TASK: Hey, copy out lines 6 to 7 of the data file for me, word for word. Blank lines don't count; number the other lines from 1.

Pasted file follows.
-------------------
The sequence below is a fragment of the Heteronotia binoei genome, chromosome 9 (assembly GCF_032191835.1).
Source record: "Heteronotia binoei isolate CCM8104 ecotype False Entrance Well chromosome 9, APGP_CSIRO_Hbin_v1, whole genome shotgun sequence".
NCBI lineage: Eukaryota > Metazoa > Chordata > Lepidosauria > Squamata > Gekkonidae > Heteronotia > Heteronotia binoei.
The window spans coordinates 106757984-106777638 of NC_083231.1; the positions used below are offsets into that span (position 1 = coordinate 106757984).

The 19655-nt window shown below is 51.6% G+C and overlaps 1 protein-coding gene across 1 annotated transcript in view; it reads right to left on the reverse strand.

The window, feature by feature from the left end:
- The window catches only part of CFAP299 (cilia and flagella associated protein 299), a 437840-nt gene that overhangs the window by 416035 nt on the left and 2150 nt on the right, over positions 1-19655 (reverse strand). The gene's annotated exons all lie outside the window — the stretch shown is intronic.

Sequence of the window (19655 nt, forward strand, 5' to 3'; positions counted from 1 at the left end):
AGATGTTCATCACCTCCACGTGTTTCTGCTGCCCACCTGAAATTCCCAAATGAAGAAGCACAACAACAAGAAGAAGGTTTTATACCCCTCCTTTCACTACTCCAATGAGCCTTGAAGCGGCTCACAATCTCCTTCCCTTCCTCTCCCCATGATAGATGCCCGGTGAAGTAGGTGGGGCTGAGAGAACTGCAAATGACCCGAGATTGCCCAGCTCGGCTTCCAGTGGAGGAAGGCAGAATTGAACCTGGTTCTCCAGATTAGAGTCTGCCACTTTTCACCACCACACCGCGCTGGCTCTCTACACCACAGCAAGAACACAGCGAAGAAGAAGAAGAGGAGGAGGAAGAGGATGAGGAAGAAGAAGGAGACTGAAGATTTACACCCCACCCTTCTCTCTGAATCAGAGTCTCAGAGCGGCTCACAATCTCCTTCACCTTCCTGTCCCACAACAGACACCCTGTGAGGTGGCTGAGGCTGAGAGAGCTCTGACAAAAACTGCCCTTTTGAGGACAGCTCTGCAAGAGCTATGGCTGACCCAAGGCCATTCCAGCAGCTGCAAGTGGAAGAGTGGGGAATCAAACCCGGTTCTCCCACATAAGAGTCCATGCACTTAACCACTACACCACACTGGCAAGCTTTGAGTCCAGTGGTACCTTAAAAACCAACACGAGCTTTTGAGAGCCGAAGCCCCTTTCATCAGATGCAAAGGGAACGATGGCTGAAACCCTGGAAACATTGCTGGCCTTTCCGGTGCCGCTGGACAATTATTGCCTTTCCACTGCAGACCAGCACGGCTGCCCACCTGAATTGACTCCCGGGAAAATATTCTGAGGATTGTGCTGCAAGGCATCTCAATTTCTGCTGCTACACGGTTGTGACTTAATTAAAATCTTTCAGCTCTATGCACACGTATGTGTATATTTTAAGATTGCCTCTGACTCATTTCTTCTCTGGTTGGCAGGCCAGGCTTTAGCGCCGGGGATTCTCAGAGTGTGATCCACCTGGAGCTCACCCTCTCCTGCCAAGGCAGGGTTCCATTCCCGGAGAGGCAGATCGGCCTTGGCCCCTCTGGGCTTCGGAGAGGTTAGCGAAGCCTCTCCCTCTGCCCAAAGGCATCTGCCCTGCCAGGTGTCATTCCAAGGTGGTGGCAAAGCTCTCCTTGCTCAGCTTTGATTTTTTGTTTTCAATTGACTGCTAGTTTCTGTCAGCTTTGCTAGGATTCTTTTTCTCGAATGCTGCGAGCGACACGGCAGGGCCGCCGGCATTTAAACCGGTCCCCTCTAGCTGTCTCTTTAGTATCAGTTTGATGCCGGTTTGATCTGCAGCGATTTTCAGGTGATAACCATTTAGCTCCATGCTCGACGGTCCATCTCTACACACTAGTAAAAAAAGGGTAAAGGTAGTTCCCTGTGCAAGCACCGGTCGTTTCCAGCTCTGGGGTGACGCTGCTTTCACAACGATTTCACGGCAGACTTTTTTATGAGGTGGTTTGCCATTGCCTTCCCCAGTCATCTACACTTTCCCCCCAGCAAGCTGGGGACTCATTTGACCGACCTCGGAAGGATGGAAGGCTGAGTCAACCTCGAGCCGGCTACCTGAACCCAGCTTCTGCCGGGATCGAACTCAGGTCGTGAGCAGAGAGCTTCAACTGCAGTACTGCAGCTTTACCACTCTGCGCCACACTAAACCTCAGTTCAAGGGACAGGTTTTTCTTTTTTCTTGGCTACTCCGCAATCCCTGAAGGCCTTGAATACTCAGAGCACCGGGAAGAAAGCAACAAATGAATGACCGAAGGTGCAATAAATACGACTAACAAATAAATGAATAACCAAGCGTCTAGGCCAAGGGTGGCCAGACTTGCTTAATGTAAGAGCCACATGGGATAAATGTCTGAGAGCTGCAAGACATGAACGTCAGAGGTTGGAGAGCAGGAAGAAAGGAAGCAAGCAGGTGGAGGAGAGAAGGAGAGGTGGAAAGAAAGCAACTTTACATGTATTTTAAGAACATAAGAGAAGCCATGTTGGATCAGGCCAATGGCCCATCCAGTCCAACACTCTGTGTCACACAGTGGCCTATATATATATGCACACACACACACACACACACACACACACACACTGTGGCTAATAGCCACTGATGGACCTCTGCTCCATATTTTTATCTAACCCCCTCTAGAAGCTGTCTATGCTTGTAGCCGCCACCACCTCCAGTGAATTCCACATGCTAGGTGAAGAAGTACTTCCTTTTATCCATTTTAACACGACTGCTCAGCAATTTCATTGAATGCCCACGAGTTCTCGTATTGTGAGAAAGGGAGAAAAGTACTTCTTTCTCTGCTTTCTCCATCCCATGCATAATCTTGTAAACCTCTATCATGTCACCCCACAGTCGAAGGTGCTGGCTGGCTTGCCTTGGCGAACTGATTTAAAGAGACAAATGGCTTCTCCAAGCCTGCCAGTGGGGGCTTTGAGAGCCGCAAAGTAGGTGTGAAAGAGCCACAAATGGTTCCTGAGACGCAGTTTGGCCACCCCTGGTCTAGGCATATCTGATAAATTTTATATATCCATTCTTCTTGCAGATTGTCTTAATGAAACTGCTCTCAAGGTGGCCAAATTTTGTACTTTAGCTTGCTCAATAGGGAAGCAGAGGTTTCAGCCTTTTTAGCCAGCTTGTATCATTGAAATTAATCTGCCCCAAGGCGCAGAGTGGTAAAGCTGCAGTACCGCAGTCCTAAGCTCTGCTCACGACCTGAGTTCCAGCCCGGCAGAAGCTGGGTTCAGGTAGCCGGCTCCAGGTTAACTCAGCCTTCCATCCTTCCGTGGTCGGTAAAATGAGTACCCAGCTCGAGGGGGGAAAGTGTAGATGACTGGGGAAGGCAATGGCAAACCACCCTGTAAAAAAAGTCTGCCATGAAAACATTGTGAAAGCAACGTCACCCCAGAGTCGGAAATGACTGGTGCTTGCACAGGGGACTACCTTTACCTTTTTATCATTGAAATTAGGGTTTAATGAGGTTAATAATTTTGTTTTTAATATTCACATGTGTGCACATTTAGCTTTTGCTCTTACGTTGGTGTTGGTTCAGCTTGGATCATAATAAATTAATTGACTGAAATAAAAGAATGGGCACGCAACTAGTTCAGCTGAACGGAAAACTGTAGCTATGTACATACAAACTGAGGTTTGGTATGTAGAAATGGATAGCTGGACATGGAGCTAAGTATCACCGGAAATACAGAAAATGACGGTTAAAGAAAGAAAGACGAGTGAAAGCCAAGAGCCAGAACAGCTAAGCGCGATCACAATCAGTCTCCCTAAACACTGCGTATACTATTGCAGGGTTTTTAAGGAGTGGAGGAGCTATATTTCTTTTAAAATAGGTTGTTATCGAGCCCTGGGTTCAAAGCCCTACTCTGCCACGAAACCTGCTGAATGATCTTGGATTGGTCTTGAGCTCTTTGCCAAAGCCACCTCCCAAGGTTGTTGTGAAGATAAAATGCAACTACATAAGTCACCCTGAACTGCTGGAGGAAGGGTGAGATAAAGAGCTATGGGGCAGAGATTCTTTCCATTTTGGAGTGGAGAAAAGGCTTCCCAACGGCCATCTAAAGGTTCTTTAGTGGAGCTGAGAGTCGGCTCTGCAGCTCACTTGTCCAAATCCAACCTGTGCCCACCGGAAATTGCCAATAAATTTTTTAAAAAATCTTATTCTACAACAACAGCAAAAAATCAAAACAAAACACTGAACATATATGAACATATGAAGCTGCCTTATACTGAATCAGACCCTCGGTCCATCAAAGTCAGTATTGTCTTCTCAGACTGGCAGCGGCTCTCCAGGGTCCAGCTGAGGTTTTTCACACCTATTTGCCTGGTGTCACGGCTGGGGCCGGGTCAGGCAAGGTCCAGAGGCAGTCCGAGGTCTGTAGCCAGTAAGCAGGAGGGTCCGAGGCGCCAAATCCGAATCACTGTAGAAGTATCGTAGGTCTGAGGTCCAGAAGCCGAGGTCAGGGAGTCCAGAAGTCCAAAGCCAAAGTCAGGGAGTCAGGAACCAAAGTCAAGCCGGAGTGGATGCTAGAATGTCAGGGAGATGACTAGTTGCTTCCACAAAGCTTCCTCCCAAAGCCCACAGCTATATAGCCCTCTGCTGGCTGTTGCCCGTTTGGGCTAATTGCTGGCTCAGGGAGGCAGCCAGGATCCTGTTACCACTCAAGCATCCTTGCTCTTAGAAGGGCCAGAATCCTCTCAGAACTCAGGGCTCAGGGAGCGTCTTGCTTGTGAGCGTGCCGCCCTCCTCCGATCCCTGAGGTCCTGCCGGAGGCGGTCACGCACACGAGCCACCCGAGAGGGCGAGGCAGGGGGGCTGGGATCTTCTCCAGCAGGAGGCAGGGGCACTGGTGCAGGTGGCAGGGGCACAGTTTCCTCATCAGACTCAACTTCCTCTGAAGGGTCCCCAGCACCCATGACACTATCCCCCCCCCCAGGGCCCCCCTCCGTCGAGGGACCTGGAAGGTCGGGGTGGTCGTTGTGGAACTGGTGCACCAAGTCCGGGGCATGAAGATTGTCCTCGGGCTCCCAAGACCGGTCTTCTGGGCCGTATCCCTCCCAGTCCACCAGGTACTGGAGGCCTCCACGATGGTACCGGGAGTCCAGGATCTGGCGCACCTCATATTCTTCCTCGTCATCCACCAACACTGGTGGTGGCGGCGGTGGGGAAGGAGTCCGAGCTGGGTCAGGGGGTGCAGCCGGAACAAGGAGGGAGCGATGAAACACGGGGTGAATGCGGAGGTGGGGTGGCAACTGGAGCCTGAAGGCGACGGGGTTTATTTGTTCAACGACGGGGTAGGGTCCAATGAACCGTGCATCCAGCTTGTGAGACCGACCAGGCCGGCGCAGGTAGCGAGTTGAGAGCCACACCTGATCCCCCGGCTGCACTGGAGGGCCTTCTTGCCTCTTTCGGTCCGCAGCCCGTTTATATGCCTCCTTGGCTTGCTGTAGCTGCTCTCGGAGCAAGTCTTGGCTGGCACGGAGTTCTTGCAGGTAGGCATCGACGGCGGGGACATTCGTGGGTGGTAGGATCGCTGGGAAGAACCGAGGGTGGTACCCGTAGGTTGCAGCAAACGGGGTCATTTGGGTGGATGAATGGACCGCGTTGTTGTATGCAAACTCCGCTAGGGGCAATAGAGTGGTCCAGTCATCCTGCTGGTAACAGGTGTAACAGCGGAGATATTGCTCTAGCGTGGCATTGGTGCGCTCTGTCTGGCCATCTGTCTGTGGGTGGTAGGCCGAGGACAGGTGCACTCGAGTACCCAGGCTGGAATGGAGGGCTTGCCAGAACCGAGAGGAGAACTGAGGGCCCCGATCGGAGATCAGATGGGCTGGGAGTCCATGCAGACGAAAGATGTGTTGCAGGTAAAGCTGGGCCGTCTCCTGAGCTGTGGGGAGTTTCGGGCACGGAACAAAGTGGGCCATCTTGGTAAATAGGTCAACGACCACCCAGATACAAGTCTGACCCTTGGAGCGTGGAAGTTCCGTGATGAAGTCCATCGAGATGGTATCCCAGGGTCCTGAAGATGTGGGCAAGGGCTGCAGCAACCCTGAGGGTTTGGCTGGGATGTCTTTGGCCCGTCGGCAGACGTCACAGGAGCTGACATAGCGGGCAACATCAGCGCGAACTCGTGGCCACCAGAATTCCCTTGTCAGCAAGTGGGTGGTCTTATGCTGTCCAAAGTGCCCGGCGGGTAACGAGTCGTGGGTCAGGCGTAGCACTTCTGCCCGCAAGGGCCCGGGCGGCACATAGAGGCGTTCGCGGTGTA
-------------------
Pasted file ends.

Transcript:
The window, feature by feature from the left end:
- The window catches only part of CFAP299 (cilia and flagella associated protein 299), a 437840-nt gene that overhangs the window by 416035 nt on the left and 2150 nt on the right, over positions 1-19655 (reverse strand). The gene's annotated exons all lie outside the window — the stretch shown is intronic.